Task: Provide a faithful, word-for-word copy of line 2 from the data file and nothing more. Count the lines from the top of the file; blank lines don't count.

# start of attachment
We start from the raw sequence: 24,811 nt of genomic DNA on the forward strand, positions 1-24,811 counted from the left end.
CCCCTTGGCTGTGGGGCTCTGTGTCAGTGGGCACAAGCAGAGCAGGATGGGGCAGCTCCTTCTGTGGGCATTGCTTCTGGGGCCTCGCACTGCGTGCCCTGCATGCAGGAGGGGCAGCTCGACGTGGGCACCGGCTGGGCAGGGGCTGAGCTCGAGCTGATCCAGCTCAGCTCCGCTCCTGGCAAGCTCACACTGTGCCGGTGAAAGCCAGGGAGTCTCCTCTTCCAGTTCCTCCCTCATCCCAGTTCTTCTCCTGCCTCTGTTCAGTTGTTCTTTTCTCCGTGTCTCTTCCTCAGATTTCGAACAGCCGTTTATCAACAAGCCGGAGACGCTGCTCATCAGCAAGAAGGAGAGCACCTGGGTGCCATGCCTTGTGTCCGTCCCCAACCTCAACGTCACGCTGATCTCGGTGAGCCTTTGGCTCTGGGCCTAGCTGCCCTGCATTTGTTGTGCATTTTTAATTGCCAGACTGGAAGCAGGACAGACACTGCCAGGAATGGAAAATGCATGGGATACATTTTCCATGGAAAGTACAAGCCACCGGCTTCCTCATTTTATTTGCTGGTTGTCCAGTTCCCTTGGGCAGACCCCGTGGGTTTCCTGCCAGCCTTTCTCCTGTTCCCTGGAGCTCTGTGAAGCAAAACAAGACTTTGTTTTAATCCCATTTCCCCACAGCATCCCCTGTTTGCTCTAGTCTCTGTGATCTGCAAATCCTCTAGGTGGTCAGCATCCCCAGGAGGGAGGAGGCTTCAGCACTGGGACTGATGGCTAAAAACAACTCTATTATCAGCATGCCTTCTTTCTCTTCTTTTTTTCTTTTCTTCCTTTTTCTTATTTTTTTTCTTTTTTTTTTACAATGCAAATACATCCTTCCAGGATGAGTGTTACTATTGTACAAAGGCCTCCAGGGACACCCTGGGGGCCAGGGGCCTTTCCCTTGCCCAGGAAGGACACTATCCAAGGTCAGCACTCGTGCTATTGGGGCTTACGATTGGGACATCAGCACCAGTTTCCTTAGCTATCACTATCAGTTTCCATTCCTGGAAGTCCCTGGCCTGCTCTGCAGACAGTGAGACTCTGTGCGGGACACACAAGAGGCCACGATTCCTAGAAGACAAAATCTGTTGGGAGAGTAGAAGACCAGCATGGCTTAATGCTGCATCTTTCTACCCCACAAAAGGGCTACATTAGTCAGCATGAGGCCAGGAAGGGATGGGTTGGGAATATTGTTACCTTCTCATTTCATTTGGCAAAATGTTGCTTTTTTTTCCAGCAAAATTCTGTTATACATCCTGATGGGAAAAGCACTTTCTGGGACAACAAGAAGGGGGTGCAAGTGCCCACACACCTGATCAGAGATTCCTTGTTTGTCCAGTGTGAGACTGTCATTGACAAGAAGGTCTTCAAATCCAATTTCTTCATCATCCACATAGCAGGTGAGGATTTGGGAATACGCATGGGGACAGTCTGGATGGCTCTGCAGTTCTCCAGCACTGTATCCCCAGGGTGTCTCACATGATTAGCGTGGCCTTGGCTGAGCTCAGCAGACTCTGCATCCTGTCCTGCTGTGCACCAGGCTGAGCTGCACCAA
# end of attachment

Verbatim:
CCCCTTGGCTGTGGGGCTCTGTGTCAGTGGGCACAAGCAGAGCAGGATGGGGCAGCTCCTTCTGTGGGCATTGCTTCTGGGGCCTCGCACTGCGTGCCCTGCATGCAGGAGGGGCAGCTCGACGTGGGCACCGGCTGGGCAGGGGCTGAGCTCGAGCTGATCCAGCTCAGCTCCGCTCCTGGCAAGCTCACACTGTGCCGGTGAAAGCCAGGGAGTCTCCTCTTCCAGTTCCTCCCTCATCCCAGTTCTTCTCCTGCCTCTGTTCAGTTGTTCTTTTCTCCGTGTCTCTTCCTCAGATTTCGAACAGCCGTTTATCAACAAGCCGGAGACGCTGCTCATCAGCAAGAAGGAGAGCACCTGGGTGCCATGCCTTGTGTCCGTCCCCAACCTCAACGTCACGCTGATCTCGGTGAGCCTTTGGCTCTGGGCCTAGCTGCCCTGCATTTGTTGTGCATTTTTAATTGCCAGACTGGAAGCAGGACAGACACTGCCAGGAATGGAAAATGCATGGGATACATTTTCCATGGAAAGTACAAGCCACCGGCTTCCTCATTTTATTTGCTGGTTGTCCAGTTCCCTTGGGCAGACCCCGTGGGTTTCCTGCCAGCCTTTCTCCTGTTCCCTGGAGCTCTGTGAAGCAAAACAAGACTTTGTTTTAATCCCATTTCCCCACAGCATCCCCTGTTTGCTCTAGTCTCTGTGATCTGCAAATCCTCTAGGTGGTCAGCATCCCCAGGAGGGAGGAGGCTTCAGCACTGGGACTGATGGCTAAAAACAACTCTATTATCAGCATGCCTTCTTTCTCTTCTTTTTTTCTTTTCTTCCTTTTTCTTATTTTTTTTCTTTTTTTTTTACAATGCAAATACATCCTTCCAGGATGAGTGTTACTATTGTACAAAGGCCTCCAGGGACACCCTGGGGGCCAGGGGCCTTTCCCTTGCCCAGGAAGGACACTATCCAAGGTCAGCACTCGTGCTATTGGGGCTTACGATTGGGACATCAGCACCAGTTTCCTTAGCTATCACTATCAGTTTCCATTCCTGGAAGTCCCTGGCCTGCTCTGCAGACAGTGAGACTCTGTGCGGGACACACAAGAGGCCACGATTCCTAGAAGACAAAATCTGTTGGGAGAGTAGAAGACCAGCATGGCTTAATGCTGCATCTTTCTACCCCACAAAAGGGCTACATTAGTCAGCATGAGGCCAGGAAGGGATGGGTTGGGAATATTGTTACCTTCTCATTTCATTTGGCAAAATGTTGCTTTTTTTTCCAGCAAAATTCTGTTATACATCCTGATGGGAAAAGCACTTTCTGGGACAACAAGAAGGGGGTGCAAGTGCCCACACACCTGATCAGAGATTCCTTGTTTGTCCAGTGTGAGACTGTCATTGACAAGAAGGTCTTCAAATCCAATTTCTTCATCATCCACATAGCAGGTGAGGATTTGGGAATACGCATGGGGACAGTCTGGATGGCTCTGCAGTTCTCCAGCACTGTATCCCCAGGGTGTCTCACATGATTAGCGTGGCCTTGGCTGAGCTCAGCAGACTCTGCATCCTGTCCTGCTGTGCACCAGGCTGAGCTGCACCAA